As you approach the reconstructed town, there is a well outside the gate, reminiscent of the one that the Bible says Abraham dug (Gen. 21:25-34). The well that you see today likely is not the one that Abraham dug (see right; elaborately reconstructed well complex with B. Vincent and B. Payne of Montgomery AL posing; it is possible that the Beersheba site that Abraham occupied is not at the current tel, but should be identified with some other site in the vicinity—names of towns often crept from place to place in antiquity).

     The site of Beersheba provides a wonderful example of town planning. Streets run parallel to the exterior fortification wall with houses and structures running parallel to these features. Among the structures are a series of storage houses that were chocked full of storage vessels (see left), again anticipating Sennacherib’s threat to the region. A huge argument in biblical studies is what were these three-part buildings were used for? Some argue they were storage buildings—as was the case with the Beersheba example. Others argue that they were stables (this is the usual interpretation of the same style of building at Megiddo and Hazor). Interestingly, we have discovered this year at Beth-Shemesh the same design building. The projects at Beersheba, Megiddo2 and Hazor did not attempt to run tests on the residue and soil of the buildings to see if we might be able to determine their use, but we hope at least to determine the use of our building at Tel Beth-shemesh!

     The last item of interest to note is the elaborate water system. It consisted of a deep depression from the top of the tel (see left) into a series of caverns to which the inhabitants channeled water. Beth-shemesh has a similarly sophisticated cistern design, as do a number of ancient sites.

     Our next stop was for lunch at McDonald’s, which is one of the few restaurants open on Sabbath in Israel. After lunch we headed east to Arad, a site with well-preserved ruins from the Early Bronze Age (ca. 3500-2800 BC) and in the Iron Age when Israel and Judah flourished.

     The Bible mentions that the king of Arad captured some Israelites during Israel’s sojourn to the Promised Land (Num. 21:1). Later the Israelites managed to kill the king of Arad during their conquest of Canaan (Josh. 12:14). While excavations have identified an inscription indicating that the site was called ‘Arad,’ they have not yielded results to coordinate with these biblical narratives, but it is possible that another ruin in the vicinity was named Arad at the time of the narratives.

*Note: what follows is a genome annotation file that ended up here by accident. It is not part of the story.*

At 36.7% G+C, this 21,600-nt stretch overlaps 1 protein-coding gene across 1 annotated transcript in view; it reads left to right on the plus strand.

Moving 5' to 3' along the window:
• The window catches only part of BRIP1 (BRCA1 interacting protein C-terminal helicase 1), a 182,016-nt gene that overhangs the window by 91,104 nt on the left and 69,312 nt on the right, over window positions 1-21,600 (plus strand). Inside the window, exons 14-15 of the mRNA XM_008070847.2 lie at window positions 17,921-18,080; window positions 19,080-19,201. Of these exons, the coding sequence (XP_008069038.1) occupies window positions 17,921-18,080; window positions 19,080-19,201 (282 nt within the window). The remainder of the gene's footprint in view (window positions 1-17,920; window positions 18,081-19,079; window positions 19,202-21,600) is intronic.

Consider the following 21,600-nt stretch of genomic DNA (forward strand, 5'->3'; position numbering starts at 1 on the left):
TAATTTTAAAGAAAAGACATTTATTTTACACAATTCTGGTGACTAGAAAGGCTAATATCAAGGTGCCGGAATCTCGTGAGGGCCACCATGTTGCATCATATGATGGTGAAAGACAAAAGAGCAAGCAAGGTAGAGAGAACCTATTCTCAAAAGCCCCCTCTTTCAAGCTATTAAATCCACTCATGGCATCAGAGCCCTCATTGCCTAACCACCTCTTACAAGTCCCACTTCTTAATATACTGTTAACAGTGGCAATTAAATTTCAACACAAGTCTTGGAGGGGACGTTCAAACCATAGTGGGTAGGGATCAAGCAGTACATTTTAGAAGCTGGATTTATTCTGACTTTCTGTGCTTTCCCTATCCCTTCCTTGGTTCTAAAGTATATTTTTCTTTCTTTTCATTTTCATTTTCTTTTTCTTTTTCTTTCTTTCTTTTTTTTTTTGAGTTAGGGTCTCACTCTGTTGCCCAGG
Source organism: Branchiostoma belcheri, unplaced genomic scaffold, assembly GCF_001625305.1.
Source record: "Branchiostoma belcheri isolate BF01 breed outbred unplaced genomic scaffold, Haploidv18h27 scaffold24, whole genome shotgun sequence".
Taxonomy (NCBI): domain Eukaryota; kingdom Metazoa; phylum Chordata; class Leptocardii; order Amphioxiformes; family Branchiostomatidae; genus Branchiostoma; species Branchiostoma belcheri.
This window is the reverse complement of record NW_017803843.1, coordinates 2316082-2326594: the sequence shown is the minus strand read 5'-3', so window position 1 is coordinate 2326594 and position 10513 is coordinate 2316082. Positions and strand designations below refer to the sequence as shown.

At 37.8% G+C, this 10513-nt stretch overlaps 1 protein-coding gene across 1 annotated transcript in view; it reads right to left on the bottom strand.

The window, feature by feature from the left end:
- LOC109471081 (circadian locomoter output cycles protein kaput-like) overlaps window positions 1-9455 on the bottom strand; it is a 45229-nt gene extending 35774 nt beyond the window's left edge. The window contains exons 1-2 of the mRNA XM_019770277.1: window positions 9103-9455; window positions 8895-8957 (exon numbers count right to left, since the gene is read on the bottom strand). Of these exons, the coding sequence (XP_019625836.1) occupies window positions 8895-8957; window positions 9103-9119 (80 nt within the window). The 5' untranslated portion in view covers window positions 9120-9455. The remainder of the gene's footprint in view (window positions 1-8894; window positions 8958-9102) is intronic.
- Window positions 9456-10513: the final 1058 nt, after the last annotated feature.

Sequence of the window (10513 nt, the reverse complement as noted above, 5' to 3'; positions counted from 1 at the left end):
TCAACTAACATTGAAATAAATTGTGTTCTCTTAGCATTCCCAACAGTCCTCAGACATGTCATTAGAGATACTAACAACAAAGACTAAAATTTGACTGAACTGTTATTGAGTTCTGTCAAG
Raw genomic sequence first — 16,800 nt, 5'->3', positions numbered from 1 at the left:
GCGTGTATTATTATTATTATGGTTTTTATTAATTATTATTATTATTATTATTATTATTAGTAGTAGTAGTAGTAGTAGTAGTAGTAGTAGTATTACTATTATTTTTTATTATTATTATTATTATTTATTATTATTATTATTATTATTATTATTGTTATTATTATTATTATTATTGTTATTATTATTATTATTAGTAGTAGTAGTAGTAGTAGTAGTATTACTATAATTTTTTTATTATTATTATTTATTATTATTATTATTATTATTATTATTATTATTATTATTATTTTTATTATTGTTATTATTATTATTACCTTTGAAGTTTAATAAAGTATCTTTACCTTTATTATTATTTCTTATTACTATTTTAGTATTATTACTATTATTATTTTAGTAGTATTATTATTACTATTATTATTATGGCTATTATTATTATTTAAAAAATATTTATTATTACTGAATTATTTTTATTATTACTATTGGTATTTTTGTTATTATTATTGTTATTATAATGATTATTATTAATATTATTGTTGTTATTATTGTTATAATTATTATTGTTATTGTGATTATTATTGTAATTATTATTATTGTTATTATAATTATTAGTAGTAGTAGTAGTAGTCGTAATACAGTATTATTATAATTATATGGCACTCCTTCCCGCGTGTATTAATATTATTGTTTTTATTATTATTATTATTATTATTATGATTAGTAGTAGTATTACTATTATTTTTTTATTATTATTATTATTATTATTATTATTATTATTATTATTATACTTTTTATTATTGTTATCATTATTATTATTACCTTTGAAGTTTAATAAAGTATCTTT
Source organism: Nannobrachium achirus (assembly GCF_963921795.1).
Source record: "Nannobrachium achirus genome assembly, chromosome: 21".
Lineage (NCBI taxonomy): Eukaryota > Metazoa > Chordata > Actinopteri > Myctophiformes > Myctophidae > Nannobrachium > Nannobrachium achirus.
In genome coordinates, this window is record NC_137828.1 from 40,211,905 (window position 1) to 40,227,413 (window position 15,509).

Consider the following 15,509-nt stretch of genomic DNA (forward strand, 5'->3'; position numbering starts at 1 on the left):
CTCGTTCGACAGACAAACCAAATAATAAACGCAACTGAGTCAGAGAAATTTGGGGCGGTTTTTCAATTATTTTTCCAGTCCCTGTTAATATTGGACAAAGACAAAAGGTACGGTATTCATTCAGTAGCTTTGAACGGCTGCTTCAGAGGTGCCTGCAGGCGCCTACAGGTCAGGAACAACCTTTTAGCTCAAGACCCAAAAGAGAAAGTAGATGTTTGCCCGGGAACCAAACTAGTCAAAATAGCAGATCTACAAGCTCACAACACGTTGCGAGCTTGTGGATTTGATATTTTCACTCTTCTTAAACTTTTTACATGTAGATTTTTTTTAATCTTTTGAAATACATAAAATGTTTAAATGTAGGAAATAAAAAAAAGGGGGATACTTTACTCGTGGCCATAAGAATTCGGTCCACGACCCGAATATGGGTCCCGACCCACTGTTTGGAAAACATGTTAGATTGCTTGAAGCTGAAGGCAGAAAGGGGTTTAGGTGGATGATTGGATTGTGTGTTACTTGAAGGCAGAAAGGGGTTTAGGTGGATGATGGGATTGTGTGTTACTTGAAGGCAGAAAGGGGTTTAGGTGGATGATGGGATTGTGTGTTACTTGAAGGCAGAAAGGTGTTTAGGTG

With the Iron Age remains, the site seems to have been primarily a military outpost, but like much of Israel and Judah, the inhabitants built worship sites to rival the Temple of Jerusalem (see left). Arad preserves one of the best examples of illicit worship available in the form of a tripartite temple. This consists of an outer court with an altar for burnt offerings, a “holy place” to receive various offerings on benches, and the “holy of Holies” where the representation of the divine would appear. The entire system was decommissioned by Hezekiah in his reforms and attempts to eliminate rival places of worship throughout Judah (along with Beersheba). The effort to decommission the worship, however, left elements of the worship in place since they buried the components under fill debris. The excavation uncovered two incense altars and the standing stones in the “holy of Holies (see right),” and the altar of burnt offering. The restoration work has restored these to their original locations (the incense altars and standing stone are reproductions of where they believe the items stood—the original artifacts are in the Israel Museum in Jerusalem).